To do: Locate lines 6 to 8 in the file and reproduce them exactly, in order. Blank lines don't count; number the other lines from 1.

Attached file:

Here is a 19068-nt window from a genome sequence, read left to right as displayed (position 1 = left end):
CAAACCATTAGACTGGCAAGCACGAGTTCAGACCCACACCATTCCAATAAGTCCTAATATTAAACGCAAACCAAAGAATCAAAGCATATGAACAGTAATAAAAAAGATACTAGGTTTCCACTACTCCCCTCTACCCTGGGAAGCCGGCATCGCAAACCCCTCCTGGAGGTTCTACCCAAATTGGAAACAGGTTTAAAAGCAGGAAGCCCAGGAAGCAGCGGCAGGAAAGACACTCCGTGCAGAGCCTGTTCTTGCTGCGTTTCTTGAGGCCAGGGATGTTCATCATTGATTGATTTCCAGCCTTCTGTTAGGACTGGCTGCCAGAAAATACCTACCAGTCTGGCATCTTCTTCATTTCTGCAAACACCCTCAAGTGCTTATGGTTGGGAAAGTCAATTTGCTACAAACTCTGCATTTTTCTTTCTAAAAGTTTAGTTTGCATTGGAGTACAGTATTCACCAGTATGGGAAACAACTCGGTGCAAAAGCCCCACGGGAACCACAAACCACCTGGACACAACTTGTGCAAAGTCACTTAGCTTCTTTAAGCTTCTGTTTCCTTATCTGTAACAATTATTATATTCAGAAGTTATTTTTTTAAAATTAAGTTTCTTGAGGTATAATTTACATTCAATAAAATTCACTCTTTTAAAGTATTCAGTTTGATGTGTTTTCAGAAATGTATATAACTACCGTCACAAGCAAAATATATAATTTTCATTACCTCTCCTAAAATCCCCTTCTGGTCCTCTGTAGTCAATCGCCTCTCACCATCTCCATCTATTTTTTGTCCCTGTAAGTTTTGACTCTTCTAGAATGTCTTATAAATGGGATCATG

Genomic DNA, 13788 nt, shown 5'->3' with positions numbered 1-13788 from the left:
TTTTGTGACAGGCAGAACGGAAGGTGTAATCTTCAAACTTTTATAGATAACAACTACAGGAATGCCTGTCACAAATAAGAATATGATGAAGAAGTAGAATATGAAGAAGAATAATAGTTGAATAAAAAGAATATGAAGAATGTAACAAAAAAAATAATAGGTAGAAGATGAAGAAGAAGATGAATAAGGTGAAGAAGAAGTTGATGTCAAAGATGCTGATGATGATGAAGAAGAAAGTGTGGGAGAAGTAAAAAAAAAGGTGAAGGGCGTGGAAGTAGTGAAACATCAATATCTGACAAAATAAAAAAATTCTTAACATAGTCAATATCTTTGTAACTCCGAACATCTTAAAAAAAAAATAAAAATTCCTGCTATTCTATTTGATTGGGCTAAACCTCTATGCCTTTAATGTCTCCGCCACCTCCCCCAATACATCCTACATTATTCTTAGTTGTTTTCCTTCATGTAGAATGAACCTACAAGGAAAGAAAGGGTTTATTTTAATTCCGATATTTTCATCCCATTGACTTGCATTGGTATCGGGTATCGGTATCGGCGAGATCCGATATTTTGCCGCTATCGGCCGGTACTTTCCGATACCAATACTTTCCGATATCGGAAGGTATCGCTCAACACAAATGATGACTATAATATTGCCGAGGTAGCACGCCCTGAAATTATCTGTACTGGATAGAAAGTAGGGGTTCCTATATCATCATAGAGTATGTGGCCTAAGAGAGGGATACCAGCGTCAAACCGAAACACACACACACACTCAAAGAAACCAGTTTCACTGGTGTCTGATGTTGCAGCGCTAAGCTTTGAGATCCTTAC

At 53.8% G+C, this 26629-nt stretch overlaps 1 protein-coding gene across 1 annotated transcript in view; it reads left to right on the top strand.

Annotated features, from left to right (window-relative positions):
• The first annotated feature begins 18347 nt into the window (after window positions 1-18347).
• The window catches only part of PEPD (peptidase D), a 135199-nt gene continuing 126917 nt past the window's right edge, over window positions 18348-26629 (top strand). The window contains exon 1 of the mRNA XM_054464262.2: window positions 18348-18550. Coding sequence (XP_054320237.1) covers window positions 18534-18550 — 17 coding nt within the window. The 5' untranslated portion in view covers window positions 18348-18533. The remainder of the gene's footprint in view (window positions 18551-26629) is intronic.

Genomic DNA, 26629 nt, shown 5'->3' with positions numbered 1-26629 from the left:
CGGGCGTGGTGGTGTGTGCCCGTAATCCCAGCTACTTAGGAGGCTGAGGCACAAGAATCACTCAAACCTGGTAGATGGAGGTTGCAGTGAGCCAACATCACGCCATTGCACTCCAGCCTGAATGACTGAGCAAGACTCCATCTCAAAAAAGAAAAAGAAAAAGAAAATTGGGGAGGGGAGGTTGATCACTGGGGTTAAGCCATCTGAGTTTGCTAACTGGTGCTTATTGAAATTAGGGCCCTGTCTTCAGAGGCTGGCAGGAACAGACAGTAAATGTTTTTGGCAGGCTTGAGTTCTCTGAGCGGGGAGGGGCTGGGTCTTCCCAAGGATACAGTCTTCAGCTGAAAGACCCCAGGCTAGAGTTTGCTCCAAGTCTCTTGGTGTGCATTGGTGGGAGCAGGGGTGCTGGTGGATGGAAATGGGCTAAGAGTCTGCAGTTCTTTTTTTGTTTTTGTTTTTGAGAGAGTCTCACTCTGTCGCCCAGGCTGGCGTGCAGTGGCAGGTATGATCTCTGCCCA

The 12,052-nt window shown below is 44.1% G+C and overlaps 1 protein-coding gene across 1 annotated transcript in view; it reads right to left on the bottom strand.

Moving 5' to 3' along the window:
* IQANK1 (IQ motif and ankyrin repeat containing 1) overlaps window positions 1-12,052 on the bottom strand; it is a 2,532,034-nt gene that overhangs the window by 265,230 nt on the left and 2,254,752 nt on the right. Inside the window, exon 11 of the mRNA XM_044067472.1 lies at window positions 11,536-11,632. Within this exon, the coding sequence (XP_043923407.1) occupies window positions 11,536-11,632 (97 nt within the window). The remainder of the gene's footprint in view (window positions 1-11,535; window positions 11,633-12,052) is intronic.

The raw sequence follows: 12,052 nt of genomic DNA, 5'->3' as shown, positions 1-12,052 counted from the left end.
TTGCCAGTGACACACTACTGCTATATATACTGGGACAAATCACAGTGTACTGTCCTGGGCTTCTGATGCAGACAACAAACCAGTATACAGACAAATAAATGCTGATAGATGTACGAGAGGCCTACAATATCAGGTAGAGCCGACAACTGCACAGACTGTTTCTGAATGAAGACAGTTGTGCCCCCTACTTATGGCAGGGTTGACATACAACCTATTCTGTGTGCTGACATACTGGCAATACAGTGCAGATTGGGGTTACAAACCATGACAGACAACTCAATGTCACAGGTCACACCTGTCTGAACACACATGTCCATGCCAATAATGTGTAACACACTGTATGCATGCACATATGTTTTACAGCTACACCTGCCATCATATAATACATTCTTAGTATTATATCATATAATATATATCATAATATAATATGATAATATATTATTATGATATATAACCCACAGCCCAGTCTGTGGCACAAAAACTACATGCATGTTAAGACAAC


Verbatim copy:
Annotated features, from left to right (window-relative positions):
• The first annotated feature begins 18347 nt into the window (after window positions 1-18347).
• The window catches only part of PEPD (peptidase D), a 135199-nt gene continuing 126917 nt past the window's right edge, over window positions 18348-26629 (top strand). The window contains exon 1 of the mRNA XM_054464262.2: window positions 18348-18550. Coding sequence (XP_054320237.1) covers window positions 18534-18550 — 17 coding nt within the window. The 5' untranslated portion in view covers window positions 18348-18533. The remainder of the gene's footprint in view (window positions 18551-26629) is intronic.